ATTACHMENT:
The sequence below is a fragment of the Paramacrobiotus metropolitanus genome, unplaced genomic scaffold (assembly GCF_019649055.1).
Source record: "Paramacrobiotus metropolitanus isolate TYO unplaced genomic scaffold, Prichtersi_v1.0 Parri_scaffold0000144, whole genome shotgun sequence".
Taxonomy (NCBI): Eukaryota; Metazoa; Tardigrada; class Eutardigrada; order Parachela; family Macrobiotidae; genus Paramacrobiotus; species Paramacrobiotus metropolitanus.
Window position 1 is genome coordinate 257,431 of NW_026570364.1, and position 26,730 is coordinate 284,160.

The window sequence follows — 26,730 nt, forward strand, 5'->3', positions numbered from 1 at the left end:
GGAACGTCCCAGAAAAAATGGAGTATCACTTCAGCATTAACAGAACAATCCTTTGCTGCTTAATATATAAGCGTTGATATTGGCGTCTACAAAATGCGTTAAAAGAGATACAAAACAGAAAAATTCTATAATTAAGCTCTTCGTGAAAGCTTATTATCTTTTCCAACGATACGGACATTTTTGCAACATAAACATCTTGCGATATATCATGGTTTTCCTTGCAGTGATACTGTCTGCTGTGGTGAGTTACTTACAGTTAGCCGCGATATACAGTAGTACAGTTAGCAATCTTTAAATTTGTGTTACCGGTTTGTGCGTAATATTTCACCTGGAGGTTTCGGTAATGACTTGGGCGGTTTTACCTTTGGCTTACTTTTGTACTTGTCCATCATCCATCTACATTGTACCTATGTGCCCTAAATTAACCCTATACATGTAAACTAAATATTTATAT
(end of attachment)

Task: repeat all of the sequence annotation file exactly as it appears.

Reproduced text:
The sequence below is a fragment of the Paramacrobiotus metropolitanus genome, unplaced genomic scaffold (assembly GCF_019649055.1).
Source record: "Paramacrobiotus metropolitanus isolate TYO unplaced genomic scaffold, Prichtersi_v1.0 Parri_scaffold0000144, whole genome shotgun sequence".
Taxonomy (NCBI): Eukaryota; Metazoa; Tardigrada; class Eutardigrada; order Parachela; family Macrobiotidae; genus Paramacrobiotus; species Paramacrobiotus metropolitanus.
Window position 1 is genome coordinate 257,431 of NW_026570364.1, and position 26,730 is coordinate 284,160.

The window sequence follows — 26,730 nt, forward strand, 5'->3', positions numbered from 1 at the left end:
GGAACGTCCCAGAAAAAATGGAGTATCACTTCAGCATTAACAGAACAATCCTTTGCTGCTTAATATATAAGCGTTGATATTGGCGTCTACAAAATGCGTTAAAAGAGATACAAAACAGAAAAATTCTATAATTAAGCTCTTCGTGAAAGCTTATTATCTTTTCCAACGATACGGACATTTTTGCAACATAAACATCTTGCGATATATCATGGTTTTCCTTGCAGTGATACTGTCTGCTGTGGTGAGTTACTTACAGTTAGCCGCGATATACAGTAGTACAGTTAGCAATCTTTAAATTTGTGTTACCGGTTTGTGCGTAATATTTCACCTGGAGGTTTCGGTAATGACTTGGGCGGTTTTACCTTTGGCTTACTTTTGTACTTGTCCATCATCCATCTACATTGTACCTATGTGCCCTAAATTAACCCTATACATGTAAACTAAATATTTATAT